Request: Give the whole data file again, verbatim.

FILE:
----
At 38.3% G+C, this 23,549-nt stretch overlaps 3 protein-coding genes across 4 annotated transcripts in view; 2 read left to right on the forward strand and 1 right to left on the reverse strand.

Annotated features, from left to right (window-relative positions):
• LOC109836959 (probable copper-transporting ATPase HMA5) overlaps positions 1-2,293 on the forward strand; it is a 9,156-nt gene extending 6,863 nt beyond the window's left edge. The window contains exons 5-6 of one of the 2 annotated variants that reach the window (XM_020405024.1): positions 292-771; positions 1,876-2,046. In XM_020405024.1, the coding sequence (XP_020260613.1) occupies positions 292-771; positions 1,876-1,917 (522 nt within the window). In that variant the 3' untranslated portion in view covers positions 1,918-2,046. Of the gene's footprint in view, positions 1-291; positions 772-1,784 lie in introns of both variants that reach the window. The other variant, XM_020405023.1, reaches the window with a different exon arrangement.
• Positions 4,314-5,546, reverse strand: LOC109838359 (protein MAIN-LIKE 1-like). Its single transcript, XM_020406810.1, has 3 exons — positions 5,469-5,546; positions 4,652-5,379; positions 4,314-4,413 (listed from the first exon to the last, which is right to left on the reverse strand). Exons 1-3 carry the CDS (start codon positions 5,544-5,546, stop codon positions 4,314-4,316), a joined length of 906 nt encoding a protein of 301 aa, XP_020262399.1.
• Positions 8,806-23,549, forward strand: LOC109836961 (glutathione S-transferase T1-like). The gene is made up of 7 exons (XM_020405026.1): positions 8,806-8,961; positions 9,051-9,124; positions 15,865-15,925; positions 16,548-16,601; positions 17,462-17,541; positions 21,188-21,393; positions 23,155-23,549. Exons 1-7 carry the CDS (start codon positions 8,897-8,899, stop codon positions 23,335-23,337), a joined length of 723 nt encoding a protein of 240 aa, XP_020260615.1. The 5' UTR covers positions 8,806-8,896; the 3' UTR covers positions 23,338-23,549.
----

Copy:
At 38.3% G+C, this 23,549-nt stretch overlaps 3 protein-coding genes across 4 annotated transcripts in view; 2 read left to right on the forward strand and 1 right to left on the reverse strand.

Annotated features, from left to right (window-relative positions):
• LOC109836959 (probable copper-transporting ATPase HMA5) overlaps positions 1-2,293 on the forward strand; it is a 9,156-nt gene extending 6,863 nt beyond the window's left edge. The window contains exons 5-6 of one of the 2 annotated variants that reach the window (XM_020405024.1): positions 292-771; positions 1,876-2,046. In XM_020405024.1, the coding sequence (XP_020260613.1) occupies positions 292-771; positions 1,876-1,917 (522 nt within the window). In that variant the 3' untranslated portion in view covers positions 1,918-2,046. Of the gene's footprint in view, positions 1-291; positions 772-1,784 lie in introns of both variants that reach the window. The other variant, XM_020405023.1, reaches the window with a different exon arrangement.
• Positions 4,314-5,546, reverse strand: LOC109838359 (protein MAIN-LIKE 1-like). Its single transcript, XM_020406810.1, has 3 exons — positions 5,469-5,546; positions 4,652-5,379; positions 4,314-4,413 (listed from the first exon to the last, which is right to left on the reverse strand). Exons 1-3 carry the CDS (start codon positions 5,544-5,546, stop codon positions 4,314-4,316), a joined length of 906 nt encoding a protein of 301 aa, XP_020262399.1.
• Positions 8,806-23,549, forward strand: LOC109836961 (glutathione S-transferase T1-like). The gene is made up of 7 exons (XM_020405026.1): positions 8,806-8,961; positions 9,051-9,124; positions 15,865-15,925; positions 16,548-16,601; positions 17,462-17,541; positions 21,188-21,393; positions 23,155-23,549. Exons 1-7 carry the CDS (start codon positions 8,897-8,899, stop codon positions 23,335-23,337), a joined length of 723 nt encoding a protein of 240 aa, XP_020260615.1. The 5' UTR covers positions 8,806-8,896; the 3' UTR covers positions 23,338-23,549.